Beanz Meanz Heinz by Jon Hamilton-Fford, $22 and up.

PantoneLIVE is a joint project with best-of-breed partners in manufacturers’ inks, printing presses, and packaging providers. It’s also the company’s first product of a new division, called Pantone Digital Business Unit. It’s a bold idea whose time seems overdue, with pricing that’s affordable enough for anyone who deals with large brands to ensure color accuracy.

Speaking for color fans everywhere, we’ll be curious to see what Pantone plucks out of the cloud next.

 


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4 thoughts on “PantoneLIVE, Hitting a Cloud Near You

  1. Iain Pike

    Thanks Jude for the head’s up on this question from Johanna.

    In short, PantoneLIVE is comprised of a few interrelated concepts that I will explain:
    1) PantoneLIVE is a central, cloud-based, secure database of color data. The “secure” part means two things a) that users subscribe to access PantoneLIVE color data and b) some of the data access is additionally granted from a Brand Owner.
    2) The color data is spectral information from real ink on substrate samples, which has been measured with a specific instrument response (called XRGA), and associated metadata (further information about the color, either descriptive or technical). Included among the data are the PANTONE PLUS Master color libraries, but also some new digital color libraries with unique and valuable features.
    3) Pantone has worked with SunChemical (a division of DIC, the largest ink company in the world) to create representative color matches to all of the PANTONE PLUS colors with full consideration for typical inks, substrates and printing processes used for packaging decoration and printing. Folding cartons are typically printed on a recycled carton board, flexible pouches and bags are printed via flexography with solvent-based inks on clear or white polypropylene, and labels are often printed on plastic or paper substrates using gravure or flexographic print processes. In many cases, some of the PANTONE PLUS colors (which are printed using lithography on white, coated enamel paper) cannot be fully achieved using common package printing processes and materials. Therefore, PantoneLIVE is also an extension of the PANTONE PLUS formula guide into several new mediums in order to show a realistic, feasible color standard which designers can select with the confidence that a package printer can achieve the target.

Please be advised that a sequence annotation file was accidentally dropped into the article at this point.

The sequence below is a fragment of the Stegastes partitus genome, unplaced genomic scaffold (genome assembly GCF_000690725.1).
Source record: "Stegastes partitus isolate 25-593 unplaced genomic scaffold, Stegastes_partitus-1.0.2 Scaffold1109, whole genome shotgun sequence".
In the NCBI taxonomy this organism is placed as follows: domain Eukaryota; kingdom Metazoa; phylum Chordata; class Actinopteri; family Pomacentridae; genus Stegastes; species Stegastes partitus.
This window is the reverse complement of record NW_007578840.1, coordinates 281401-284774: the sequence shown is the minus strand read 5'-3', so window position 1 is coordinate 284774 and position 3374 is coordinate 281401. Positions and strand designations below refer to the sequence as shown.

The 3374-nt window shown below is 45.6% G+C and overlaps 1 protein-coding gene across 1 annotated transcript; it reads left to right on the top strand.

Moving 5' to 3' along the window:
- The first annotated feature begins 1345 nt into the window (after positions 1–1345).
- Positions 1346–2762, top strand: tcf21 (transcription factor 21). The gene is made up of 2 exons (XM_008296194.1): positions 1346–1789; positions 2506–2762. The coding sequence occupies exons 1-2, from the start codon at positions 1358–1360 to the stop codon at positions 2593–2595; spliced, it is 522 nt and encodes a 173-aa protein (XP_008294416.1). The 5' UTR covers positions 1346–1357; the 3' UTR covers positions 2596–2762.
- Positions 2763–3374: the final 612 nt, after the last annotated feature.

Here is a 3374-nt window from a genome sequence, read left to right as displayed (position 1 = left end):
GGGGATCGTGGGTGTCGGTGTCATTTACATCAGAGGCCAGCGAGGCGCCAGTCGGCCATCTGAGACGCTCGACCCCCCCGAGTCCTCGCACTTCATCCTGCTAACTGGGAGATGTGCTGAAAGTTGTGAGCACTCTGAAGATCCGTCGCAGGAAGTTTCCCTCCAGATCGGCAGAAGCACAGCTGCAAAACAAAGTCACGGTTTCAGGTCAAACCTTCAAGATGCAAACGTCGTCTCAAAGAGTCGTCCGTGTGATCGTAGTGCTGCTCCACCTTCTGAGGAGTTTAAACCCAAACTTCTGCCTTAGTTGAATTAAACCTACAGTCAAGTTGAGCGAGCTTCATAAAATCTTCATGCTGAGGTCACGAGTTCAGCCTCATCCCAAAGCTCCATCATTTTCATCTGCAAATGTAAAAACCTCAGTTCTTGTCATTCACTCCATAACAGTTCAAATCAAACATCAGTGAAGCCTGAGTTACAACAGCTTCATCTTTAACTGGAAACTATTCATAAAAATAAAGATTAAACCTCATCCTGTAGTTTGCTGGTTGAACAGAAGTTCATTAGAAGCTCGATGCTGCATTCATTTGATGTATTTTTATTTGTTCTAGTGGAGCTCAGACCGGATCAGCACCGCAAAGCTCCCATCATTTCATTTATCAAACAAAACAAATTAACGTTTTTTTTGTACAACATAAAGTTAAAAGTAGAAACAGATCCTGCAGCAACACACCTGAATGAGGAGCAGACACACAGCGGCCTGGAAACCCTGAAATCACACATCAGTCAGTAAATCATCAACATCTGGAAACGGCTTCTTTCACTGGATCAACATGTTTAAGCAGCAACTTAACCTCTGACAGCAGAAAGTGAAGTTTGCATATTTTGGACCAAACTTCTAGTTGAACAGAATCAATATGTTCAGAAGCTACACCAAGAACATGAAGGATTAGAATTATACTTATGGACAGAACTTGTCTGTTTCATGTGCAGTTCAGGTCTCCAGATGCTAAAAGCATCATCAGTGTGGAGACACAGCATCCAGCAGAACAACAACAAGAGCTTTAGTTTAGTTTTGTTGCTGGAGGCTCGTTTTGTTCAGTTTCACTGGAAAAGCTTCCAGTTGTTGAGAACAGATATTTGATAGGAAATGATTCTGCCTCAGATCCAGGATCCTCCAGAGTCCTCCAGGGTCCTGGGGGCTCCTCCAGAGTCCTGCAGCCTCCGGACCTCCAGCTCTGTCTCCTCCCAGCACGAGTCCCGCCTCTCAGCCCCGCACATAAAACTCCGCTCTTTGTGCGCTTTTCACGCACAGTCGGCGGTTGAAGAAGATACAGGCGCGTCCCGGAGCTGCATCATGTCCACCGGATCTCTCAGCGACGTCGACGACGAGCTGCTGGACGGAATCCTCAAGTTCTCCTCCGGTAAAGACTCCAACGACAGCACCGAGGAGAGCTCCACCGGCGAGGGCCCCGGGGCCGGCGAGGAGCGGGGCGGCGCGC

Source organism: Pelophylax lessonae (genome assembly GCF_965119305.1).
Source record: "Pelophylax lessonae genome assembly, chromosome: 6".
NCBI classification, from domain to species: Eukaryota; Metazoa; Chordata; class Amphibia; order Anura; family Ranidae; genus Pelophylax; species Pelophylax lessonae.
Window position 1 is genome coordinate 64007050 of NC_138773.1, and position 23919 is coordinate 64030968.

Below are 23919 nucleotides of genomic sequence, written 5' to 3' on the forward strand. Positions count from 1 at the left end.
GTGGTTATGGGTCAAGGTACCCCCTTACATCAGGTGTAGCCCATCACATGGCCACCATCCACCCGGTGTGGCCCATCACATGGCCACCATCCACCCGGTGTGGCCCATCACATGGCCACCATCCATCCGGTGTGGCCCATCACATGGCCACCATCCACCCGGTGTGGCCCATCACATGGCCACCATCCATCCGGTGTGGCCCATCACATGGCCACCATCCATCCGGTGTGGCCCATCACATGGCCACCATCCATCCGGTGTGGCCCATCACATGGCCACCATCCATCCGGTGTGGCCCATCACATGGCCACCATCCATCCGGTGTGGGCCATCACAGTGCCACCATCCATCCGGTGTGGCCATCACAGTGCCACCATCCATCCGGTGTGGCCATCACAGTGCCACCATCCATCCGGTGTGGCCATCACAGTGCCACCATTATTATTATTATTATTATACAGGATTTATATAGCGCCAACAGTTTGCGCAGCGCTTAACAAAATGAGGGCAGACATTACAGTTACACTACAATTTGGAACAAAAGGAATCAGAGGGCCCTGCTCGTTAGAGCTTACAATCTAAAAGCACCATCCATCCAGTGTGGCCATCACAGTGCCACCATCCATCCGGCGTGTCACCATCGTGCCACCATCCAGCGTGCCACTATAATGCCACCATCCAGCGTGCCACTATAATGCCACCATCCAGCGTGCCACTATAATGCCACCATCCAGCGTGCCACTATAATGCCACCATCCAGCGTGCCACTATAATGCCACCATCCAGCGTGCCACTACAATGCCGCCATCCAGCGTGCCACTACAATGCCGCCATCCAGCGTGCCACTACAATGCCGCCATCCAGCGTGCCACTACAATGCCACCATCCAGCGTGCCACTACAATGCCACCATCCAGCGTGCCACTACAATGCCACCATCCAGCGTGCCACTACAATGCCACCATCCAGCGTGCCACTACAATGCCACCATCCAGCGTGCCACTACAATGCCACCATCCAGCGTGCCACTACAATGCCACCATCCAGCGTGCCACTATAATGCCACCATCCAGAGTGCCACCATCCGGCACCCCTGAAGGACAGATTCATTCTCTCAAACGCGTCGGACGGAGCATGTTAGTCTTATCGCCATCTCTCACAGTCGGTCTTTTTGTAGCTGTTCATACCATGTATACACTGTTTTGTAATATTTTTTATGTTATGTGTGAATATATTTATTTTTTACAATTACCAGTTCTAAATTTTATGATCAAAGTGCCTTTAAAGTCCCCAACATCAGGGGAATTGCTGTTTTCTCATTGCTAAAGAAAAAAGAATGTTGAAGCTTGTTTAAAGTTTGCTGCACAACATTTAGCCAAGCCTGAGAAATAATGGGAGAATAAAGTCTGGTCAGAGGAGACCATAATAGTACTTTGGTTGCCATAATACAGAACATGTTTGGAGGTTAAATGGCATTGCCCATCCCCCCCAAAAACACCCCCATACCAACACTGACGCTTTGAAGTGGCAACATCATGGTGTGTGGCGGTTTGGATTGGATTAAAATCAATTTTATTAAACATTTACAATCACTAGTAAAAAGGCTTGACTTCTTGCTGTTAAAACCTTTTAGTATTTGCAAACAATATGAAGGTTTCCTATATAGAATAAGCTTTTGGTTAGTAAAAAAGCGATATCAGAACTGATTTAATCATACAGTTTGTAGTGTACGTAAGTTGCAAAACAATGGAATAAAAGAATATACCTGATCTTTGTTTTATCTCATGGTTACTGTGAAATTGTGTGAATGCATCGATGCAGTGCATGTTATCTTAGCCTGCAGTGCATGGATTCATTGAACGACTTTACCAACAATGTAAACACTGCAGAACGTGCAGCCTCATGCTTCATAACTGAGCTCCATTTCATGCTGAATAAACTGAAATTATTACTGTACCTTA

4) Since the color data is spectral, it can be used to provide an exacting, useable description of the original color. It can be used, for instance, to render the specified color to a computer display in Adobe Illustrator via a PantoneLIVE plugin called PantoneLIVE ColorBook. It can be printed with high correlation to on-press results using a digital inkjet proofing system like Esko FlexProof. In addition, it can be used in conjunction with a color formulation system like X-Rite IFS to mix a spot-color ink recipe from commercially available ink bases (and account for a specific substrate and print process).
    5) A caveat is that this exacting digital description is powerful when used within a well controlled and color managed network of imaging technologies. It requires some basic underpinnings and technology, which many (but not all) suppliers of packaging pre-media and print services already have.